Modulation transfer function
The modulation transfer function (also modulation transfer function (MTF ) or contrast transfer function ) is the mathematical description of the comparison between the detail contrast at the edges of an object and the detail contrast of its pictorial representation. There is always a loss of detail contrast. This is not to be confused with the contrast in common parlance, as it can be changed as desired through image processing (or in chemical photography, e.g. through the choice of paper), in particular it can even be increased beyond the original motif contrast.
The high-contrast line grid of an object has lost its contrast (washed out) in the visual representation (see graphic on the right). In the mathematical representation, the line grid (of the object) corresponds to an angular curve shape object modulation .
This curve course changes due to the loss of contrast. The new curve progression (of the image with the loss of contrast) is idealized as a sine curve (image modulation).
In this context, modulation means:
- the mathematical representation of a signal (in this case an optical signal).
- the change in the signal (by the imaging system ).
Both modulations (object and image modulation) are compared with one another. The result expresses the amount of contrast loss.
The Heynacher number (based on E. Heynacher from Carl Zeiss ) tries to relate the modulation transfer function to the vision of the human eye. Another psychophysically based variable is SQF ( Subjective Quality Factor ).
- with f , the spatial frequency of the modulation.
The result is a counting measure with the following properties:
- Advantage: comparability of measurement results
- Disadvantage: The measurement results require idealized conditions .
Different object modulations (= curve progressions) can be used to compare the modulations (of the contrast). Typical patterns are the angular curve shape and the sine curve. The selected curve shape is always changed by the imaging systems.
Other measurement variations take other parameters into account.
In X-ray diagnostics, the MTF for the imaging systems must be checked regularly. The parameters are the limit resolution (spatial frequency at which the modulation drops below 2%) and the characteristic modulation (modulation in percent at the spatial frequency of 1 line pair / mm).
When developing lens systems or optics, the calculation and optimization of the optical transfer function is essential and determines the quality of the device. To simplify this development work, the MÜF is usually no longer calculated experimentally, but using a computer model. Since MÜF is about idealized values, this does not detract from the basic principle of being a comparison value.
Professional cameras have complex lens systems in order to generate as few image errors as possible with high light output, which can be specified with the MÜF. For example, if the lens has a very strong drop towards high frequencies (similar to the pattern in the graphic above), then it does not help to increase the resolution of the detector in order to achieve a better resolution .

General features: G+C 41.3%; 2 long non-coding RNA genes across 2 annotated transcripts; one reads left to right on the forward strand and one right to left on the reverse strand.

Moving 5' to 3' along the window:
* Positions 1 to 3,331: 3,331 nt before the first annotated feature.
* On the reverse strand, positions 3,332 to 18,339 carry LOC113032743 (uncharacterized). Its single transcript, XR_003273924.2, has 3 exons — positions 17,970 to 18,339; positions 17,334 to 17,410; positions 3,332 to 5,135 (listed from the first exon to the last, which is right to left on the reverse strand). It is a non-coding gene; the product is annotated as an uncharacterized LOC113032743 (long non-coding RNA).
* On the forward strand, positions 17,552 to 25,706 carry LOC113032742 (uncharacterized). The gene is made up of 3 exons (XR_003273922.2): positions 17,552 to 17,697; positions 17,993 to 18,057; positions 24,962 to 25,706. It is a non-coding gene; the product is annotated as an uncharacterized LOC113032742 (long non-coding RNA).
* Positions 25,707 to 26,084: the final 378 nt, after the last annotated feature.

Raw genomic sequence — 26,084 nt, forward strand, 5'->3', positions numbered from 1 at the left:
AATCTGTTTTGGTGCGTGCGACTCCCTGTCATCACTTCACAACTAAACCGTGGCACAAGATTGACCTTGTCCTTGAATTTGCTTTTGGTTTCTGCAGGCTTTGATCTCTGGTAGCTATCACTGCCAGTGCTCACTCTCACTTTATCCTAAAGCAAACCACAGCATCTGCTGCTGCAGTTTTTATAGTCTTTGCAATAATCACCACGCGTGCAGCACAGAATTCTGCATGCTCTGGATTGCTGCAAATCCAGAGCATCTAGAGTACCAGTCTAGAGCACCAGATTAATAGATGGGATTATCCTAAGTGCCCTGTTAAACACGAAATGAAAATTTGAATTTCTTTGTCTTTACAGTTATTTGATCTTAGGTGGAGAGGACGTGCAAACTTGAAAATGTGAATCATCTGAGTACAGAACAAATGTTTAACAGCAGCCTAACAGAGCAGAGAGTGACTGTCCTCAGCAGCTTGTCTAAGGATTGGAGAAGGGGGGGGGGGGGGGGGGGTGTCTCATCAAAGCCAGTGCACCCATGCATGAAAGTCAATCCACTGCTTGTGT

When researching the MÜF values on the Internet, we recommend the keyword “data sheet” (as an additional search term).
- E. Heynacher: Some remarks on the problem of optical image assessment . In: Journal of Modern Optics, Volume 7, Issue 2 April 1960, pp. 173-178.
- HH Nasse: How do you read MTF curves? (PDF; 614 kB) In: Carl Zeiss, Photo Lenses Division, December 2008.
"The sharpness of the X-ray image is defined subjectively. Since the beginning of clinical radiology, the image of edges has been used time and again to define the sharpness of an image. Due to the different effects of the influences determining the image on the image of an edge, however, no generally satisfactory criteria could be established The reason for this is the fact that the human visual process itself has an influence on the impression of sharpness. Objective criteria that do not fully capture the definition of sharpness, however, are the resolving power of, for example, line grids or, better, the modulation transfer function. "
Radiography Handbook, Dr. Buchmann, 1996 (PDF file; 3.6 MB)
- Contrast Function , Wikibook Digital Imaging Methods , Chapter Basics , accessed on July 5, 2018
- "... it can happen that with two lenses that have the same MTF data you get completely different images of a detail of the object." (zeiss.com: How do you read MTF curves? )
- zeiss.com: How do you read MTF curves?
- Theodor Laubenberger: Technology of medical radiology: diagnostics, radiation therapy, radiation protection . 7th edition, Deutscher Ärzteverlag, Cologne 1999, ISBN 3-7691-1132-X
DIN 58185 , optical transfer function
- Part 1: Formula symbols, terms, mathematical relationships
- Part 2: Device basics
- Part 3: Performing the measurement
- Part 4: Representation
- ISO 11421 (1997): Optics and optical instruments - Accuracy of measurements of optical transfer function
- ISO 15529 (2010): Optics and photonics - Optical transfer function - Measurement of the modulation transfer function (MTF) of scanning imaging systems
- Hubert Nasse: How do you read MTF curves? Part 1 (PDF; 614 kB), Part 2 (PDF; 296 kB), MTF images ( ZIP ; 28.8 MB), Carl Zeiss AG
- Explanation for MTF of films and lenses (English)
- Basics of MTF measurement
- Modulation transfer function
- Markus Bautsch: Modulation Transfer , in: Wikibooks Digital Imaging Methods - Basics